New Jacobin Essay, and an addendum on Bahrain

March 15th, 2011  |  Published in Imperialism, Politics

I have a new essay for Jacobin Magazine, about what the Arab revolutions of 2011 mean for anti-imperialist politics in the United States. I’d encourage my handful of readers on this site to take your click traffic over that way–in spite of my involvement, Bhaskar Sunkara has put together a great group of writers at Jacobin.

By writing about such fast-moving events, I ensured that my contribution would be outdated as soon as it appeared. One thing I had to completely skip over in the essay was the events in Bahrain, but it’s worth talking about because it’s an important counterpoint to the cases I discussed in that piece. I focused on Egypt and Libya, and I argued that American leverage in those two cases was considerably less than most people–left and right–seemed to think. But Bahrain is the opposite sort of case, and it’s pretty clear that Obama has more influence over the situation there than anyone in the American elite wants to admit. A comparison between the way Bahrain and Libya are being discussed in the press illuminates the contradictions and hypocrisies that characterize debates about foreign policy in the United States.

To summarize: Saudi Arabia has sent troops into Bahrain to put down the escalating protests against the monarchy there. Bahrain’s ruling family is Sunni Muslim, while the majority of the population is Shia–and the Saudis are clearly afraid that the uprising might give their own Shiite minority some ideas. But by sending in troops, the Saudis could make the whole situation much more volatile and deadly–already, the opposition is denouncing the move as an “occupation” and a “declaration of war”. The U.S. government, meanwhile, “does not consider” the Saudi action to be an invasion.

The United States is deeply implicated in all of this–there is a major U.S. naval base in Bahrain, while the Saudis are close American allies and loyal customers of our military-industrial complex. And as Brookings Doha Center analyst Shadi Hamid remarked on Twitter, the Saudis wouldn’t have gone into Bahrain without U.S. approval, or at least “lack of a red light”. Former British diplomat Craig Murray gets even more specific, reporting that “A senior diplomat in a western mission to the UN in New York . . . has told me for sure that Hillary Clinton agreed to the cross-border use of troops to crush democracy in the Gulf, as a quid pro quo for the Arab League calling for Western intervention in Libya.”

All of which goes to show that when people ask what the Obama administration can do to help the uprisings in the Middle East, the sensible response is that they should start by ceasing to actively prop up the dictators there. Backing away from the Saudi and Bahraini monarchies would be far easier and less bloody than, say, invading Libya. This is the fundamental reason why I don’t think we can take the pronouncements of liberal humanitarian imperialists like Jackson Diehl at face value when they insist that American military intervention is the only solution to authoritarian regimes or global humanitarian crises. Take the aptly-named Anne-Marie Slaughter, who took to the New York Times to condemn Obama for not taking unilateral military action in Libya. To advocate such a dangerous and deadly course of action while ignoring the American role in fomenting human rights abuses in the Arab world is not just ill-considered, it’s fundamentally dishonest. But as Matt Yglesias remarks, “there’s definitely a set of people in the United States who seem to want to help suffering people in the developing world if and only if that can be accomplished by killing other people in the developing world.”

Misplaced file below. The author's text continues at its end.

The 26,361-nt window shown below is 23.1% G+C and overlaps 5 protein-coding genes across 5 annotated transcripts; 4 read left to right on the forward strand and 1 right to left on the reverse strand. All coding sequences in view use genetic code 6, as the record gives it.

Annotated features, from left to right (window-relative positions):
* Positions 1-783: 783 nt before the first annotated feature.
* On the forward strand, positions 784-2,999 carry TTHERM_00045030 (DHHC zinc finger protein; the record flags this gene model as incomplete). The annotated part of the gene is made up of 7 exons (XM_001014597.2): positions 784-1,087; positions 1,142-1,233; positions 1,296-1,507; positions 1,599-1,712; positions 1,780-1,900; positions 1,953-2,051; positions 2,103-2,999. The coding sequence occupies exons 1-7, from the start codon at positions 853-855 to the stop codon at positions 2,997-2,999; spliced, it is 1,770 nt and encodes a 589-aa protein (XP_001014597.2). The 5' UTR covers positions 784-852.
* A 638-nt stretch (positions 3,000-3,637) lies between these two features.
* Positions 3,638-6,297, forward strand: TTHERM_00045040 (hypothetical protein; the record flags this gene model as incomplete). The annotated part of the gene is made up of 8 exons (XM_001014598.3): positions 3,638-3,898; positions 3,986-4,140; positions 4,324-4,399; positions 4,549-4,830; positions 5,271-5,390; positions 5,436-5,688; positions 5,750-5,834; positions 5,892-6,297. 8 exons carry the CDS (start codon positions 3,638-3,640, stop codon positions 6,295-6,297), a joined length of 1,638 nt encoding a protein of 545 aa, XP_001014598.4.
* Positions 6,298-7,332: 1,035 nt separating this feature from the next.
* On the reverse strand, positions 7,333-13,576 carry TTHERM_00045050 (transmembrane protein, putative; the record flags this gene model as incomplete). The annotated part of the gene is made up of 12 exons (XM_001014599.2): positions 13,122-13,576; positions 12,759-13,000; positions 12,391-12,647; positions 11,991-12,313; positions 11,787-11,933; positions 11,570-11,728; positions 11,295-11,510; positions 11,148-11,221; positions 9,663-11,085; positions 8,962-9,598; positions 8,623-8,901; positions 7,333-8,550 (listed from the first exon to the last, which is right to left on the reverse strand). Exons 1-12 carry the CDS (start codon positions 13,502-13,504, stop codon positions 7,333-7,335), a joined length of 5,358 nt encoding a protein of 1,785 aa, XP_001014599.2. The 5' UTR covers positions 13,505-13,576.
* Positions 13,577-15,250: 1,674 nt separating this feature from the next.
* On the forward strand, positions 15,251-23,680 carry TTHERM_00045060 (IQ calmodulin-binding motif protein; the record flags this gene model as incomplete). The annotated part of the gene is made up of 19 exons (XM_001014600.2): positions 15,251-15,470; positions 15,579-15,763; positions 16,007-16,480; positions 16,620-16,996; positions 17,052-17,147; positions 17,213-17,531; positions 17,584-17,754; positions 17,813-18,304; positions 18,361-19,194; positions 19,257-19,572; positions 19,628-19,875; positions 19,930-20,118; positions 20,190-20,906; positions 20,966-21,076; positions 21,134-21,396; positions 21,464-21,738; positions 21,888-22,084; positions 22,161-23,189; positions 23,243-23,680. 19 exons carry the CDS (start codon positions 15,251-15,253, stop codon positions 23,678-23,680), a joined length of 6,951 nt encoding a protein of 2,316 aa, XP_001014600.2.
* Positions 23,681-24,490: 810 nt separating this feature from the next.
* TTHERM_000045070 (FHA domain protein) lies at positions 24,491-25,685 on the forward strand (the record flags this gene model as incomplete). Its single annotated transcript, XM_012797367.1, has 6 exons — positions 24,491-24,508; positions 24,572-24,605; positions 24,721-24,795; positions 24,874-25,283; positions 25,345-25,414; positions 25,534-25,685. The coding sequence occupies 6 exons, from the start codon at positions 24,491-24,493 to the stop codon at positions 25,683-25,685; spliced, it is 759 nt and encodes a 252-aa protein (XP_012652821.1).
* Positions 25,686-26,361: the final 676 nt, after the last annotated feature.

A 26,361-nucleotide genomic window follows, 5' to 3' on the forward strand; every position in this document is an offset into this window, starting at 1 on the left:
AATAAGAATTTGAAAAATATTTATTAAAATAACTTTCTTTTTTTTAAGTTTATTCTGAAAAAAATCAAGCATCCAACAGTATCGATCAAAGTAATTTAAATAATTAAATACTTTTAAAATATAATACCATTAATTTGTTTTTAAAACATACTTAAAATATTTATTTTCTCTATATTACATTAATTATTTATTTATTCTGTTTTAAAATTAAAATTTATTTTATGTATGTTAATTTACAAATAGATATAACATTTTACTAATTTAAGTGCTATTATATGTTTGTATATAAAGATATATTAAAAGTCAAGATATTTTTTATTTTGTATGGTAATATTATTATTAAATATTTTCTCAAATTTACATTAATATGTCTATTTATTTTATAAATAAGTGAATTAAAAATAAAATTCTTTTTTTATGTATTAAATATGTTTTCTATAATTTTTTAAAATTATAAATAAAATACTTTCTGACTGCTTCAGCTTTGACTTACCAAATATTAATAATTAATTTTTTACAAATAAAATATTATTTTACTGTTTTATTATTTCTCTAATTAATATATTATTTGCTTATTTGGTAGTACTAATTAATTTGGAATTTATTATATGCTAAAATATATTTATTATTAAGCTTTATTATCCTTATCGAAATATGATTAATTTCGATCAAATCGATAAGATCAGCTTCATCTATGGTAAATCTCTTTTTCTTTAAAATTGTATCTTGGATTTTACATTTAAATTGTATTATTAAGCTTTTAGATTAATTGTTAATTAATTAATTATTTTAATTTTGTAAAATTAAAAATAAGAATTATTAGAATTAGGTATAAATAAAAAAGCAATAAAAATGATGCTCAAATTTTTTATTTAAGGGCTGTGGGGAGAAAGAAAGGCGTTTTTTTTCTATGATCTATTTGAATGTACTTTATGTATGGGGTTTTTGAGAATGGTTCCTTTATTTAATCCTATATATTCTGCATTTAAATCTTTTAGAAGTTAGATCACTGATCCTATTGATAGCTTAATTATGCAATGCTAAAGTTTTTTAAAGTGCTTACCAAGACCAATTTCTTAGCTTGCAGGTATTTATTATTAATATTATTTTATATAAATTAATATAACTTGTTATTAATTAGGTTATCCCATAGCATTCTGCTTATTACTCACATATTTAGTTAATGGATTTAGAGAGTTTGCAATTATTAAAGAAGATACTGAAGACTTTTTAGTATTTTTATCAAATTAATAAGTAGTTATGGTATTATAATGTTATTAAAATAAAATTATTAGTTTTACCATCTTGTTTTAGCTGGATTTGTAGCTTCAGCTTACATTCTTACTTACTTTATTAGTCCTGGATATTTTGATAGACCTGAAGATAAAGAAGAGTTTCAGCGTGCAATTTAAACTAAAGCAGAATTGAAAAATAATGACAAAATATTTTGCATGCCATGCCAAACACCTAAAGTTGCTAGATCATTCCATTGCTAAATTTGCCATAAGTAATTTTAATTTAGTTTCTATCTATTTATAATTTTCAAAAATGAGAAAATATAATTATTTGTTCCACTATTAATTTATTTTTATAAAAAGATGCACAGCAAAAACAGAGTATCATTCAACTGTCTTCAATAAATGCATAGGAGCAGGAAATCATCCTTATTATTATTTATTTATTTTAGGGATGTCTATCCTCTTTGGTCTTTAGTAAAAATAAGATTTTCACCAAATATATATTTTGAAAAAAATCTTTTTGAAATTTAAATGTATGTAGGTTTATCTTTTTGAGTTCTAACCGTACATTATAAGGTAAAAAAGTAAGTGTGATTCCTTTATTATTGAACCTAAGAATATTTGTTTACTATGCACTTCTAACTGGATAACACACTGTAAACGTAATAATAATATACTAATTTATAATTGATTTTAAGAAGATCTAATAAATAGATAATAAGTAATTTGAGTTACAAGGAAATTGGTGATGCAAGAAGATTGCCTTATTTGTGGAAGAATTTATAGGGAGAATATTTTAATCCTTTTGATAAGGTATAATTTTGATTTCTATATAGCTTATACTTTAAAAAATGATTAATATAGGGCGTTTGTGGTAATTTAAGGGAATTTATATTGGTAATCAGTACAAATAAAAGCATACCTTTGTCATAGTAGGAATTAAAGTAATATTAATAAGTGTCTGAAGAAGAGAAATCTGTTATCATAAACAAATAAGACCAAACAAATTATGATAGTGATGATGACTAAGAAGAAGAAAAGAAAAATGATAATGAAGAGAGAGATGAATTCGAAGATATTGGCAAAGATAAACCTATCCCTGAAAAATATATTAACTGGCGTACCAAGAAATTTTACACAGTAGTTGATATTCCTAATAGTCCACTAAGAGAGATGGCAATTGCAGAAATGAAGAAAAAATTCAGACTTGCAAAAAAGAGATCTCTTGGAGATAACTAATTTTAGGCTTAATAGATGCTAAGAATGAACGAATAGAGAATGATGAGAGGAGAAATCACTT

As I say in the Jacobin essay, I think that the decline of American imperial power (and more proximately, the lesson of Iraq) is making people like Diehl and Slaughter less dangerous, simply because their deranged schemes are less likely to be realized. But these silly debates about no-fly zones and humanitarian invasions do still serve to distract attention from American complicity in atrocities like what’s happening in Bahrain. So long as the liberal warmongers can get a hearing in the New York Times and the Washington Post, there’s still a need for a forthrightly anti-imperialist left that can make the argument that the best thing for the liberation movements around the world would be an American government and military that does less to interfere in their affairs, rather than more.

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